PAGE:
THAMES CARRIER

In November 1958, what was then the smallest ‘aircraft carrier’ yet seen on the River Thames appeared in Chiswick, and — with the help of a Westland Whirlwind — demonstrated the versatility of a fine bit of British engineering

Ben Dunnell explores The Aeroplane’s outstanding archives to cast new light on past stories

Whirlwind Srs1 G-APDY about to make its first touchdown on the Storey Uniflote ferry, mid-Thames at Chiswick.
ALL PHOTOS AEROPLANE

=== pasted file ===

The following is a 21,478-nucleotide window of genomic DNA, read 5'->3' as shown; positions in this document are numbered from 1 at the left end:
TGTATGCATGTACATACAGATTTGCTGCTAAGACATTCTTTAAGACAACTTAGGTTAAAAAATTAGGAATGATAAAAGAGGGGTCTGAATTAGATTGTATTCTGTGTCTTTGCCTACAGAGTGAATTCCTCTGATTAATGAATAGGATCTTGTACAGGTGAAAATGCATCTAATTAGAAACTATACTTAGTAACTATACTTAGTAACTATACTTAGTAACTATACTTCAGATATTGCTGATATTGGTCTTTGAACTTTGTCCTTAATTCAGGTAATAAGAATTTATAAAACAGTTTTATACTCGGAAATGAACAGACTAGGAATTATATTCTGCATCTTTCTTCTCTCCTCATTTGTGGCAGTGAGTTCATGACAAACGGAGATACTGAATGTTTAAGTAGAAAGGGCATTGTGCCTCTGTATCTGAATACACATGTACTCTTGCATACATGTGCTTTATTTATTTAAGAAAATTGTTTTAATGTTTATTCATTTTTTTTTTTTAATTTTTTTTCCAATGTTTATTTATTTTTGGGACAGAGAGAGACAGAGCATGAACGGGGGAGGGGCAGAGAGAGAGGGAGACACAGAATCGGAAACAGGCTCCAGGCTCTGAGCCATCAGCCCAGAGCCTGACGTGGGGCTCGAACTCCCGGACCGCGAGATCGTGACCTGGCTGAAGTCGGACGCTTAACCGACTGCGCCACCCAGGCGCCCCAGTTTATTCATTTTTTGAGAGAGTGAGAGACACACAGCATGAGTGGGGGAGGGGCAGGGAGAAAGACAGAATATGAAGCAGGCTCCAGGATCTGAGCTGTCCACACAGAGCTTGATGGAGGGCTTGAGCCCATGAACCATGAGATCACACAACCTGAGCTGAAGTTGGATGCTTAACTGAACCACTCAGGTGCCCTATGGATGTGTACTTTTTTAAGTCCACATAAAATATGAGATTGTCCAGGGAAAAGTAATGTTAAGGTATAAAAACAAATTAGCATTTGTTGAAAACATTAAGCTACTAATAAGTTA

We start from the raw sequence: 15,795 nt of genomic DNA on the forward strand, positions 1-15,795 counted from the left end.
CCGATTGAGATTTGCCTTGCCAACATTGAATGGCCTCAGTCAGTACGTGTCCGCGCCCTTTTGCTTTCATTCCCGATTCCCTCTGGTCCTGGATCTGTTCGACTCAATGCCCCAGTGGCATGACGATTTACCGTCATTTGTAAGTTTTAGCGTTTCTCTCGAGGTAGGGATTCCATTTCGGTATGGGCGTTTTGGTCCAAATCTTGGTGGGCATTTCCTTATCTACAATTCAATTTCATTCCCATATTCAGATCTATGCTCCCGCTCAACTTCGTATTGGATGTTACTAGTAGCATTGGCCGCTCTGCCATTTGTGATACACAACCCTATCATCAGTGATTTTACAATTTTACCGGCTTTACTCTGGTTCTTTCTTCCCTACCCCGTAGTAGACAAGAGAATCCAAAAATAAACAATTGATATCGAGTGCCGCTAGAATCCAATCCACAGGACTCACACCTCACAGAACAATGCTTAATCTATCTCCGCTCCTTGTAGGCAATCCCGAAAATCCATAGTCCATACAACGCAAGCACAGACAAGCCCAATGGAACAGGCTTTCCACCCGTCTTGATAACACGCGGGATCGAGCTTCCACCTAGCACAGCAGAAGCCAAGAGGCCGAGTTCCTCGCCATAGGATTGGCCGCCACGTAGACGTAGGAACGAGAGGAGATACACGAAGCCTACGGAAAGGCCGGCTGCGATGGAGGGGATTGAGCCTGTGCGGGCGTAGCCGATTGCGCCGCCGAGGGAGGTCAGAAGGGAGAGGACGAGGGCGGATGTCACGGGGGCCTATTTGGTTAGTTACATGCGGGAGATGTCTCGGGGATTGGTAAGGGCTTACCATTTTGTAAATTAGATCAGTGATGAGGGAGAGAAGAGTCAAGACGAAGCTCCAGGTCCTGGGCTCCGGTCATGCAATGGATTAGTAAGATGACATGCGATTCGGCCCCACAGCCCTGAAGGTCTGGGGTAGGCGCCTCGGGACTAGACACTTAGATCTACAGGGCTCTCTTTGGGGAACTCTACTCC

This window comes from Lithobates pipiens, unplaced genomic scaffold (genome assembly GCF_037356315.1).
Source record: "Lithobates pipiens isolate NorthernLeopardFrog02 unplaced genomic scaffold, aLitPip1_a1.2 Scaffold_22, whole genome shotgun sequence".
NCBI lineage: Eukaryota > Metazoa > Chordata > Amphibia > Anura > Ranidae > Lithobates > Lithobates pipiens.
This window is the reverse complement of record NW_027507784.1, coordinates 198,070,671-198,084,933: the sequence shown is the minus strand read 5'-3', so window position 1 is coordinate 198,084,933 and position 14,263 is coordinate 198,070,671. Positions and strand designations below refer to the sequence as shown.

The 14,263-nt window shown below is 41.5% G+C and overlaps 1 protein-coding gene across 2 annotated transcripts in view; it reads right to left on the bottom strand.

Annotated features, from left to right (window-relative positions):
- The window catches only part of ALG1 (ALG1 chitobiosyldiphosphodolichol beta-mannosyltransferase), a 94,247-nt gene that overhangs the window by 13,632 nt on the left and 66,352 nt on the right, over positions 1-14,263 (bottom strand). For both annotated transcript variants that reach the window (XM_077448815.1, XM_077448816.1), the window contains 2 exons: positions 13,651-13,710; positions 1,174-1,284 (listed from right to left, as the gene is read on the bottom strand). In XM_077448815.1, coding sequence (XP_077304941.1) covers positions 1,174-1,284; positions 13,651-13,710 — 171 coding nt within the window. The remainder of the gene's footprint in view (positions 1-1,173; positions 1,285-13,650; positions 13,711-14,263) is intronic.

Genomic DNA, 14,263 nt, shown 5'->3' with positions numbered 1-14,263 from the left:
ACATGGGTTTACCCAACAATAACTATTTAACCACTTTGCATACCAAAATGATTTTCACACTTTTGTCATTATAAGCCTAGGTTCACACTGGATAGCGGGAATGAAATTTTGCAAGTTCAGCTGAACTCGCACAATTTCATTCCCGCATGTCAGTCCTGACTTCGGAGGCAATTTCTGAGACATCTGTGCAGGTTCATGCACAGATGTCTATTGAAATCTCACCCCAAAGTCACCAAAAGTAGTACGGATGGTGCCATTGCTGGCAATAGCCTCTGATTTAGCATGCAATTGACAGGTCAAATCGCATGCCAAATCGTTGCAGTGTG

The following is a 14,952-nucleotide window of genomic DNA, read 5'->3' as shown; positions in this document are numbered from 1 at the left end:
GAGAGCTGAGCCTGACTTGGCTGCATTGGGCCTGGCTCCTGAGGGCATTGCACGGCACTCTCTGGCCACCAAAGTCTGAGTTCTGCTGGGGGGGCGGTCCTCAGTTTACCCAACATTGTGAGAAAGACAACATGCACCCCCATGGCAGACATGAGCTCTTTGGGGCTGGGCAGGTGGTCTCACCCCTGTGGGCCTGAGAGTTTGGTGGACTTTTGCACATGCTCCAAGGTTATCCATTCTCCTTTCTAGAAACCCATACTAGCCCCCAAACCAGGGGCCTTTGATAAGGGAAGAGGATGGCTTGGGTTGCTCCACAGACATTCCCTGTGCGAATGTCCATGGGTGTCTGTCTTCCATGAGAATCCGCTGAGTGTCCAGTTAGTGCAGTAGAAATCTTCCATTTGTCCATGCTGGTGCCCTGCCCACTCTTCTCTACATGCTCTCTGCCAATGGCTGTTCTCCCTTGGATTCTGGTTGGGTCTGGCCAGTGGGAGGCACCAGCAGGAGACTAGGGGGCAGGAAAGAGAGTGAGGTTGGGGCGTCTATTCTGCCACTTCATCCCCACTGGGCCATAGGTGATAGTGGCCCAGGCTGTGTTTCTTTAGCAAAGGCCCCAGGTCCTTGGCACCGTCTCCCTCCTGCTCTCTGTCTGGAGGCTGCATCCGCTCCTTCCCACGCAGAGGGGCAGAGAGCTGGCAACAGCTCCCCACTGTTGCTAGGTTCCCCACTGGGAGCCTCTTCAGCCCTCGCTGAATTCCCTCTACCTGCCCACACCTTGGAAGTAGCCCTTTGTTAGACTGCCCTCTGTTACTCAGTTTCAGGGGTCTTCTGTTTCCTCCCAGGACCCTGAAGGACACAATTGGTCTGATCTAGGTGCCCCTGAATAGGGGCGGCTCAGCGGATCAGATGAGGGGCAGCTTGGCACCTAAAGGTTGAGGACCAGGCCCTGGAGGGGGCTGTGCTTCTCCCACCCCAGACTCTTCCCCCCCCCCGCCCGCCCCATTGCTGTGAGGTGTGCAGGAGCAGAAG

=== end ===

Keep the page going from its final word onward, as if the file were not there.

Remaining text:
Some things just can’t be improved upon. Aviation is full of examples. Take the very different cases of the Douglas DC-3, the Cessna 172 and the Boeing B-52 Stratofortress. All of them have evolved, of course, but these veteran machines remain relevant and in service to this day. The same is true across the whole world of industrial design. Sometimes, a product comes about that it’s virtually impossible to better. The Uniflote pontoon system has now been around for more than 60 years — not quite as long as the B-52, and a good deal less than the DC-3 — but it remains one of the best offerings available in its field.

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